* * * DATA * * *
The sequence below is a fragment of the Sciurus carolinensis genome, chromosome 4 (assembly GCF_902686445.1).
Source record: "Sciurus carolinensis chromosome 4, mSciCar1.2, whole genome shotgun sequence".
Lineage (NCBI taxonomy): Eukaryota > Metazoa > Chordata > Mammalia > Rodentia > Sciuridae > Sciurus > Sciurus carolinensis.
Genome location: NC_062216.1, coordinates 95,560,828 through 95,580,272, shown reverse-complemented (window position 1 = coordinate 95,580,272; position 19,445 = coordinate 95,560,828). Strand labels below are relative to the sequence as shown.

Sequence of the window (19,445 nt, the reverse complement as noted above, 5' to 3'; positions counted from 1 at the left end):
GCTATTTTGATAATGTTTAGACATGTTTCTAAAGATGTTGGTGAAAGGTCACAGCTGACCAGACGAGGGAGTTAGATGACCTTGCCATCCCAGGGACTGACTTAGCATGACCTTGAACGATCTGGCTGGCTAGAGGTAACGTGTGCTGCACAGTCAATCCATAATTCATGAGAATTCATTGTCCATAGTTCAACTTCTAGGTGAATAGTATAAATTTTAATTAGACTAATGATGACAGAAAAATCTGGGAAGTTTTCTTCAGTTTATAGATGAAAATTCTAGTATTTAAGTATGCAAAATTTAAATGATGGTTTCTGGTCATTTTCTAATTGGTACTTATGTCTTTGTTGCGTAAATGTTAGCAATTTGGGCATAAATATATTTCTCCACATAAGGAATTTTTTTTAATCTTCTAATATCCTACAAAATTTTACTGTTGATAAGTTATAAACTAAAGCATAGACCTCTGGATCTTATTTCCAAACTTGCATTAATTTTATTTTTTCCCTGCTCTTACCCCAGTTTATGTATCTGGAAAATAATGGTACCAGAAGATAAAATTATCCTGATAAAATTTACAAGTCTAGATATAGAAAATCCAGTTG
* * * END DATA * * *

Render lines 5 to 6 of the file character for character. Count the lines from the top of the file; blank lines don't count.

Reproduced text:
Sequence of the window (19,445 nt, the reverse complement as noted above, 5' to 3'; positions counted from 1 at the left end):
GCTATTTTGATAATGTTTAGACATGTTTCTAAAGATGTTGGTGAAAGGTCACAGCTGACCAGACGAGGGAGTTAGATGACCTTGCCATCCCAGGGACTGACTTAGCATGACCTTGAACGATCTGGCTGGCTAGAGGTAACGTGTGCTGCACAGTCAATCCATAATTCATGAGAATTCATTGTCCATAGTTCAACTTCTAGGTGAATAGTATAAATTTTAATTAGACTAATGATGACAGAAAAATCTGGGAAGTTTTCTTCAGTTTATAGATGAAAATTCTAGTATTTAAGTATGCAAAATTTAAATGATGGTTTCTGGTCATTTTCTAATTGGTACTTATGTCTTTGTTGCGTAAATGTTAGCAATTTGGGCATAAATATATTTCTCCACATAAGGAATTTTTTTTAATCTTCTAATATCCTACAAAATTTTACTGTTGATAAGTTATAAACTAAAGCATAGACCTCTGGATCTTATTTCCAAACTTGCATTAATTTTATTTTTTCCCTGCTCTTACCCCAGTTTATGTATCTGGAAAATAATGGTACCAGAAGATAAAATTATCCTGATAAAATTTACAAGTCTAGATATAGAAAATCCAGTTG